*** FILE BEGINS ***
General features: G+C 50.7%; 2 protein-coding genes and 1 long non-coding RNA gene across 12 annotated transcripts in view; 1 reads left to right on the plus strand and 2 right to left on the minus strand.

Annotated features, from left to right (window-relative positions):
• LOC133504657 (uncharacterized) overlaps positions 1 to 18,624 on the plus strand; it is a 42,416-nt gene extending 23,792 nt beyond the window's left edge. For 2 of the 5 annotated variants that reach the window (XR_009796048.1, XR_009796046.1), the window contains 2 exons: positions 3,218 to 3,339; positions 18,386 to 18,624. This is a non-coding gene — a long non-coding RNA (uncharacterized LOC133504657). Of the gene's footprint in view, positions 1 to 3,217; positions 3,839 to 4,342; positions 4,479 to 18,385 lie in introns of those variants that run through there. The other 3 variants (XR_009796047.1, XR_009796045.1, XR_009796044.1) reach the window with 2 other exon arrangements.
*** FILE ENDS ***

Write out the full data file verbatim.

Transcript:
General features: G+C 50.7%; 2 protein-coding genes and 1 long non-coding RNA gene across 12 annotated transcripts in view; 1 reads left to right on the plus strand and 2 right to left on the minus strand.

Annotated features, from left to right (window-relative positions):
• LOC133504657 (uncharacterized) overlaps positions 1 to 18,624 on the plus strand; it is a 42,416-nt gene extending 23,792 nt beyond the window's left edge. For 2 of the 5 annotated variants that reach the window (XR_009796048.1, XR_009796046.1), the window contains 2 exons: positions 3,218 to 3,339; positions 18,386 to 18,624. This is a non-coding gene — a long non-coding RNA (uncharacterized LOC133504657). Of the gene's footprint in view, positions 1 to 3,217; positions 3,839 to 4,342; positions 4,479 to 18,385 lie in introns of those variants that run through there. The other 3 variants (XR_009796047.1, XR_009796045.1, XR_009796044.1) reach the window with 2 other exon arrangements.